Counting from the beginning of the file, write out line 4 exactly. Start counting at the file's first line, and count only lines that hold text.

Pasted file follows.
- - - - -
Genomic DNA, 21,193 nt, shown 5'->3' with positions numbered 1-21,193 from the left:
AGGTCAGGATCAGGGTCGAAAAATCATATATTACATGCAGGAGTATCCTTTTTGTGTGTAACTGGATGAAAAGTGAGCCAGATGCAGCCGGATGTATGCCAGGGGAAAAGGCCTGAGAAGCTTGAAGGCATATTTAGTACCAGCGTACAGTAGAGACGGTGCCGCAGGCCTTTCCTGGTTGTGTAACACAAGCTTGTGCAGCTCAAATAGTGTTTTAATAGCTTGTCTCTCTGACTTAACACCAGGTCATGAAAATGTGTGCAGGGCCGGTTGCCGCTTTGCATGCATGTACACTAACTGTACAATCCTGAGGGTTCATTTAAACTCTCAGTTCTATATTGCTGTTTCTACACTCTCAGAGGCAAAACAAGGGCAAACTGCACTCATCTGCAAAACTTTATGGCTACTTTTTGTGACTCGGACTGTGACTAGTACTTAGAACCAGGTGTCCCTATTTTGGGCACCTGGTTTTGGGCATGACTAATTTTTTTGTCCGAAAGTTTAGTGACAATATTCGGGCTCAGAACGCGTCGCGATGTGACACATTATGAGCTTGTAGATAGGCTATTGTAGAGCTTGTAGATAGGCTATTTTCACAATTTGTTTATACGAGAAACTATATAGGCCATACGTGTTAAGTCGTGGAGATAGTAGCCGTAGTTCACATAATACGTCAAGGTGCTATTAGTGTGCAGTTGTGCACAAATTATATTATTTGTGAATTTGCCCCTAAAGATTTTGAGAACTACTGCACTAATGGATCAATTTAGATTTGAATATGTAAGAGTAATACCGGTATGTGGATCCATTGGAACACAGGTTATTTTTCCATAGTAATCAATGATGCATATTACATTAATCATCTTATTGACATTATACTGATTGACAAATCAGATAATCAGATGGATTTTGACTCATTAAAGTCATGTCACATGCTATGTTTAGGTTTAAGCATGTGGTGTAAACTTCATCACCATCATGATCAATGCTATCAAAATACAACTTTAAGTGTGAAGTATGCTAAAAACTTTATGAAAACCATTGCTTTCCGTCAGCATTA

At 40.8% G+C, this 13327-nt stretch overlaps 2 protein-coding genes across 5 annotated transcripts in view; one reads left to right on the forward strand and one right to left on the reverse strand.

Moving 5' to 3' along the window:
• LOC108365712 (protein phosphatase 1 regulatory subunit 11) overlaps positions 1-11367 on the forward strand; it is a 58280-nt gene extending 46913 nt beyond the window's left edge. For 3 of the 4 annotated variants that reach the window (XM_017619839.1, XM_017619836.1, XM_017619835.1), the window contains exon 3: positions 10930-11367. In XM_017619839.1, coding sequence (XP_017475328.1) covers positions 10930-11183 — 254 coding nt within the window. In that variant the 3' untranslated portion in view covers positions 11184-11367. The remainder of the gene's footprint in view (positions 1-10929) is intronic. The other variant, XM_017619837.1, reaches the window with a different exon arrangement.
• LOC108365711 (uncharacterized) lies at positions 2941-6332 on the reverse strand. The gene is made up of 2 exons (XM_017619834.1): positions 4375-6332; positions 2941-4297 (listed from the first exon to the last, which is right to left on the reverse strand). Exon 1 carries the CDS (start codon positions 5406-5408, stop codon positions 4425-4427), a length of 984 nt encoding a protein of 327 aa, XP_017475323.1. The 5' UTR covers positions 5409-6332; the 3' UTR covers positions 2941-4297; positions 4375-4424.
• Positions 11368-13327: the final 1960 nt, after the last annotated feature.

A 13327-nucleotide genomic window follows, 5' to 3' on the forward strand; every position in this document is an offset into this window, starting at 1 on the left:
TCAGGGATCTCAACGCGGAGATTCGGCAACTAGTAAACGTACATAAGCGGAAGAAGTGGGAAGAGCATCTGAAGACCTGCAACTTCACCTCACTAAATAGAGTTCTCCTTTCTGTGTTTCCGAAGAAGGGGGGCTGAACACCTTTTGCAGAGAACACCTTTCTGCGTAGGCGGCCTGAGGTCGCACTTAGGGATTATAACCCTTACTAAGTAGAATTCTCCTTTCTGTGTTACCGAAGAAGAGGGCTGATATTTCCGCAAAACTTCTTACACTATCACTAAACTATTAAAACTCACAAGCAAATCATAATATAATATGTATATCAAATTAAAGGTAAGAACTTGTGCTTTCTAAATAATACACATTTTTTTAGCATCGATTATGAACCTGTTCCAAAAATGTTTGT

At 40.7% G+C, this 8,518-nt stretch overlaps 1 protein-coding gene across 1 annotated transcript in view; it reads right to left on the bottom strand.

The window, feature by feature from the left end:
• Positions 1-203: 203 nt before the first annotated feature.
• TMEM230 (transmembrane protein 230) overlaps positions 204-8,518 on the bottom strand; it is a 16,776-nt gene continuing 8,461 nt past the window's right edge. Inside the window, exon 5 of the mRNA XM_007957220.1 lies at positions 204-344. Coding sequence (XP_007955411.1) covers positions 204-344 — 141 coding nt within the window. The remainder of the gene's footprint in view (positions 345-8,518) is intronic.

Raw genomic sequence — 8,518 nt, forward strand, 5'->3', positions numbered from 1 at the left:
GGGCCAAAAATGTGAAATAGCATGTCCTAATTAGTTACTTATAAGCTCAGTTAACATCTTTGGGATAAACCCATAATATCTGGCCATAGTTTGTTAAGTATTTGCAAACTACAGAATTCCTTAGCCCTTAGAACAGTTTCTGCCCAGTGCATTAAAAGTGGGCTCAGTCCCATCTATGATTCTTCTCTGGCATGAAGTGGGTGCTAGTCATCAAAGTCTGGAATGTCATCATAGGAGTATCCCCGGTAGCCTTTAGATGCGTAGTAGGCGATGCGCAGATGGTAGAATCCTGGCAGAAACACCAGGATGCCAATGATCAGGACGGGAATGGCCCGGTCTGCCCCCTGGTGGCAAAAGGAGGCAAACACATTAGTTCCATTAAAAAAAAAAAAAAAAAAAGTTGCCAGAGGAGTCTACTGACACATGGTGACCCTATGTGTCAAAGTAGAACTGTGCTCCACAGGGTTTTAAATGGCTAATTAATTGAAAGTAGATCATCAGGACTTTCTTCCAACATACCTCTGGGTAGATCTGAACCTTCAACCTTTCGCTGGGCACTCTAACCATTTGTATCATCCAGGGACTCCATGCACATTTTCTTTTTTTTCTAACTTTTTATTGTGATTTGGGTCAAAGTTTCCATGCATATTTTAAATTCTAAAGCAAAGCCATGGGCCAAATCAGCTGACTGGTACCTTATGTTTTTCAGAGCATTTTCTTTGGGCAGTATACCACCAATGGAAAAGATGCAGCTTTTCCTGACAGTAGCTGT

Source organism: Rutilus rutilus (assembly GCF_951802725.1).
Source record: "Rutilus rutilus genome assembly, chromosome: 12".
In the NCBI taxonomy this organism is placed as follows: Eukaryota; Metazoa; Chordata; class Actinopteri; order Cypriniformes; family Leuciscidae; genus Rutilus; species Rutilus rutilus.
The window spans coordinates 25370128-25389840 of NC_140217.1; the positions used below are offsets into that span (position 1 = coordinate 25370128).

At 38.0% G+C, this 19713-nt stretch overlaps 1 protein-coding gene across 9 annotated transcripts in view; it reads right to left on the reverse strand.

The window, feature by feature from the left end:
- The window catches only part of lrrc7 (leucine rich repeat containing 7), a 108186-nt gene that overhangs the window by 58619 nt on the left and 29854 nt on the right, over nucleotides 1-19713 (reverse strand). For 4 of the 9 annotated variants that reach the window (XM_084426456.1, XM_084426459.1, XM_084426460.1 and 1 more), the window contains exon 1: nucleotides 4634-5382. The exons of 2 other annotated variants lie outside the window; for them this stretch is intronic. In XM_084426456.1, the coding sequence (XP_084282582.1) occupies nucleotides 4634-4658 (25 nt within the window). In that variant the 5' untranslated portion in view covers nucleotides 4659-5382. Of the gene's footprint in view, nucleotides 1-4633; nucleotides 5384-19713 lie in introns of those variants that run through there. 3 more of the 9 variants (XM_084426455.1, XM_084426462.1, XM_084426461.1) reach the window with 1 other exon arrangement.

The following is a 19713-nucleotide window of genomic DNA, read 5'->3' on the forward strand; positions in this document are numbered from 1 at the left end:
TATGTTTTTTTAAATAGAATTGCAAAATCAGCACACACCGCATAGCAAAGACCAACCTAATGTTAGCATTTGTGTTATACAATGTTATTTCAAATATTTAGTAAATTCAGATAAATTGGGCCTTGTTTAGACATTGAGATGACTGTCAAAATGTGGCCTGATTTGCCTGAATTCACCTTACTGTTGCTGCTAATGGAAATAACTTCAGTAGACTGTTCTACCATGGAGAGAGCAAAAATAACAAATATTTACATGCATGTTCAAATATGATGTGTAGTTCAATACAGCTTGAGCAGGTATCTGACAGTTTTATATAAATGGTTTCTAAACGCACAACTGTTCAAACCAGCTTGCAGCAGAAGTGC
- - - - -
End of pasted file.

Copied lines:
Moving 5' to 3' along the window: